What lessons do the children in To Kill a Mockingbird learn as they experience personal growth?
Jem and Scout are given more freedom by their father than most children their age, and Atticus' trust in their good nature is proven time and again during the novel. The children follow Atticus' advice to put themselves in the other person's skin to better understand people. Scout learns that teachers are not perfect in spite of their superior education. Both children discover that the wild tales told about Boo have no factual basis. They discover that racism exists even among the strongest Christians in the town (the Missionary Circle). They find that justice is not always served (the jury's verdict in the Tom Robinson trial). They discover that Atticus is not as "feeble" as they fear, and that he has hidden talents that he deliberately preserves; through his acts they come to understand the meaning of humility. They see the evils of the world around them even in little Maycomb. They learn that a person's actions are not always what they seem (Dolphus Raymond) and that some people are exactly as they appear (Miss Maudie).
Just to add a few lessons to the excellent response above,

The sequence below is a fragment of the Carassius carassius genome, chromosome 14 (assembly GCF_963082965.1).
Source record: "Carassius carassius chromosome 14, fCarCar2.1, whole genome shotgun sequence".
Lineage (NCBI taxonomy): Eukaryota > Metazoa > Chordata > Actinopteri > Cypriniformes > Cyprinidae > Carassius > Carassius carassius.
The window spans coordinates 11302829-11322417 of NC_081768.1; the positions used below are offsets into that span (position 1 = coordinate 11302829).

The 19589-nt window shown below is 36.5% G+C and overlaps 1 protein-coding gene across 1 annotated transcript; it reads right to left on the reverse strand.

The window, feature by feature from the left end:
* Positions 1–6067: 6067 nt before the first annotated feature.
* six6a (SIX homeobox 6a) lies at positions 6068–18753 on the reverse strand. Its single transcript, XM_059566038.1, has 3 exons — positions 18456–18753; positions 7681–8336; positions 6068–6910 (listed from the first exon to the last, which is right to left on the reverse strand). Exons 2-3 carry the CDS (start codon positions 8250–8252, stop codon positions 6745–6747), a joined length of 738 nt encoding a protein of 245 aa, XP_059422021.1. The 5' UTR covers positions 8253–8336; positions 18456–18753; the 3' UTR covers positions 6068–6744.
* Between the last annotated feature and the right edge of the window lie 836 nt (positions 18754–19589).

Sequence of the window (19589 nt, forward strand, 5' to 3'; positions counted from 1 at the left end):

- Scout and Jem have learned to "climb into another's skin and walk around in it" as Scout realizes on the porch of Boo Radley where she attains his perspective and reflects upon all her other relevant experiences.
- They have learned that there are no "haints."
- They have learned the meaning of courage as they witnessed Mrs. Dubose's brave withdrawal from morphine addiction before she died, and Atticus's courage in shooting the rabid dog with a rifle, a weapon he normally abhors.
- Certainly, they also understand true valor in the witnessing of their father's facing of the mob and his commitment to the defense of Tom Robinson.
- They have learned the true meaning of friendship from the loyal and genuine Miss Maudie who defends Atticus tothem and to the hypocritical others such as Mrs. Merriweather.